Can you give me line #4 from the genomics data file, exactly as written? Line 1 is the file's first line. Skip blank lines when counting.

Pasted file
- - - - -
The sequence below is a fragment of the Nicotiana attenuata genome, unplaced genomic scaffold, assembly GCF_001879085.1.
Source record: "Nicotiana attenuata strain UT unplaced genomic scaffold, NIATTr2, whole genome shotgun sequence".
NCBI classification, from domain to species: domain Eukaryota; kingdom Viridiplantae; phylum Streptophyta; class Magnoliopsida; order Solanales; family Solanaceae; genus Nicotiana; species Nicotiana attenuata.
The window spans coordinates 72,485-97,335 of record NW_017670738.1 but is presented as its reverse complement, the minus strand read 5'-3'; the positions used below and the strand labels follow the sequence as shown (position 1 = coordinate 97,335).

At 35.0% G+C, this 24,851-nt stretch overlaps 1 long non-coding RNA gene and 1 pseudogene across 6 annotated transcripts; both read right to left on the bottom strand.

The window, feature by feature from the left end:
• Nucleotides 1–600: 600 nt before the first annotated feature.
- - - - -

The window spans coordinates 72,485-97,335 of record NW_017670738.1 but is presented as its reverse complement, the minus strand read 5'-3'; the positions used below and the strand labels follow the sequence as shown (position 1 = coordinate 97,335).